Compassionate Practice

Buddhism has a very powerful meditation called Metta Bhavana or “Development of Compassion” which is an excellent exercise in developing loving kindest or friendship.

Recent studies have suggested that regulate Metta practice can have positive effects on both your physical health and your mental well being.

How To Do It

There are six stages to the traditional Metta Bhavana, spend a few minutes on each stage, in order. To help you keep time you can use a stopwatch, countdown timer, or fancy meditation app for your smartphone.

To learn more about the basics of meditation, read my ebook here.

1 .Yourself

You cannot have compassion for everyone else without having compassion for yourself. If you are full of self loathing you cannot help but to project that outwards. To be be truly compassionate you must accept yourself fully.

2. A Good Friend

Think of a good friend, imagine those feeling of friendship you have towards them, focus on sending them your loving kindest and compassion.

3. A “Neutral” Person

Take someone who you don’t really have any feelings for, a neutral person, and project those feelings of loving kindest onto them.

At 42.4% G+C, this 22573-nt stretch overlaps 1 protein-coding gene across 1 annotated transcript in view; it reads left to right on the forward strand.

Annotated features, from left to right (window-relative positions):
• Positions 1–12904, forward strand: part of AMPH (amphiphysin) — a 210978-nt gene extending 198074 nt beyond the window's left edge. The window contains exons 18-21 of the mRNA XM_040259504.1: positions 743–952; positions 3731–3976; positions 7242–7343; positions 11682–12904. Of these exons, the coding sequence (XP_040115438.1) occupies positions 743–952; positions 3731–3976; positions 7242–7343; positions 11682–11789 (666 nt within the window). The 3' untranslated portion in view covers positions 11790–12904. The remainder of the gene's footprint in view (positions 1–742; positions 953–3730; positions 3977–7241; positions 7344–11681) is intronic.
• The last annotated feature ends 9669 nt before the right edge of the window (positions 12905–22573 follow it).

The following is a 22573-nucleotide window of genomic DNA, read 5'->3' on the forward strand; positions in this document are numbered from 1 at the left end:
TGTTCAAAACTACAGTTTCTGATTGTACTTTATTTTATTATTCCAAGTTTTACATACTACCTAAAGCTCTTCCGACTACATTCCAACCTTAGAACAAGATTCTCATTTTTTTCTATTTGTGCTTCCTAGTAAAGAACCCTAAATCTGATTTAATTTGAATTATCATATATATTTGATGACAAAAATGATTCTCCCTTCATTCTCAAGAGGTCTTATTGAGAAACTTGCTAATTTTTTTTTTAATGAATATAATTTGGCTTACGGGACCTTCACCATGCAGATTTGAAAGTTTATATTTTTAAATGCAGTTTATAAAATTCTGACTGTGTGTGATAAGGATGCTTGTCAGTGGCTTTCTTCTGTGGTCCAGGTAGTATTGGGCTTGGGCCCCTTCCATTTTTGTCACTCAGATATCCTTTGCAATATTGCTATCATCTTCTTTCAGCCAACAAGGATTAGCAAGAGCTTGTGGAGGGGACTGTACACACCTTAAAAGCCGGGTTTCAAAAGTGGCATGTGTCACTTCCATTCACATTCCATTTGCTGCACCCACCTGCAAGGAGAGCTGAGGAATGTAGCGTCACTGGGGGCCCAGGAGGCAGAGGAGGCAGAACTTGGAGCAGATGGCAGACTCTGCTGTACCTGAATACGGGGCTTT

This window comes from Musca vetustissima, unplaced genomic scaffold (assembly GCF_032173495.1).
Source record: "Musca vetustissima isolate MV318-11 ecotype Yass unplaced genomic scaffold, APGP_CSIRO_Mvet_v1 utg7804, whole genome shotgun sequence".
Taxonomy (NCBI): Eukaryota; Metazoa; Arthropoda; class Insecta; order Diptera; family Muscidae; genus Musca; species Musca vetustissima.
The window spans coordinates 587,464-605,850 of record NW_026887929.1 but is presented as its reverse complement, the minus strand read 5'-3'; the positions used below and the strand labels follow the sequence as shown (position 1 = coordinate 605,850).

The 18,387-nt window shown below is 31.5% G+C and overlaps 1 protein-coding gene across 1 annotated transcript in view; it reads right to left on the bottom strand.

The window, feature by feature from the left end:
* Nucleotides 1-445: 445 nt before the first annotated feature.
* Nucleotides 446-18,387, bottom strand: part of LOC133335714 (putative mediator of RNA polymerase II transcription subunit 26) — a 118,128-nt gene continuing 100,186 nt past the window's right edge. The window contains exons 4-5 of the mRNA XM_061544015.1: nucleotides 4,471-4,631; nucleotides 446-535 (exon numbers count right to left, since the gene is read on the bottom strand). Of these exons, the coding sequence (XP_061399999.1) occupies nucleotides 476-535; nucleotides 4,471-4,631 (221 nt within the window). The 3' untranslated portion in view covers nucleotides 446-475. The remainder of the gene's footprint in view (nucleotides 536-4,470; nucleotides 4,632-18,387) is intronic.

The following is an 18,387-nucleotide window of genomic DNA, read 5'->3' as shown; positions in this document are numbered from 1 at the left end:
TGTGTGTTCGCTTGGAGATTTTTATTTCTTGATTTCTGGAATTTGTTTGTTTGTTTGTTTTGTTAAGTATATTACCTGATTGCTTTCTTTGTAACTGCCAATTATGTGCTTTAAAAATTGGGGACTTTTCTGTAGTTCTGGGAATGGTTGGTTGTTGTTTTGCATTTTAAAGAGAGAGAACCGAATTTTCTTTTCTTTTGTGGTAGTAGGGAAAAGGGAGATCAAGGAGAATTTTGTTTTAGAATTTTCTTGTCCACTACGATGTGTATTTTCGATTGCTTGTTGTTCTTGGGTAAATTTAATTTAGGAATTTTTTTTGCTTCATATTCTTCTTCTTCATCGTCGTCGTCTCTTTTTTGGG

4. A Difficult Person

This is where you may waiver! Think of someone you personally know who you do not like, notice where those thoughts and feelings come from and what memories come to mind. Now imagine that person as a friend, project those same feelings towards them, notice how your feelings towards this person slowly changes.

5. All Four of the Above Equally

Focus on all four people and feeling that loving kindest equally for each one, so one has no more feeling of compassion towards one than the other.

6. And Then Gradually The Entire Universe

Expand this feeling of compassion to all the people on our planet, all living things and as far out into the universe as you can imagine. See yourself as part of an intricate and complex system, not an individual but interconnected.

Remember, don’t leave this feeling on the meditation mat! That is just practice for being compassionate in the real world!

Matt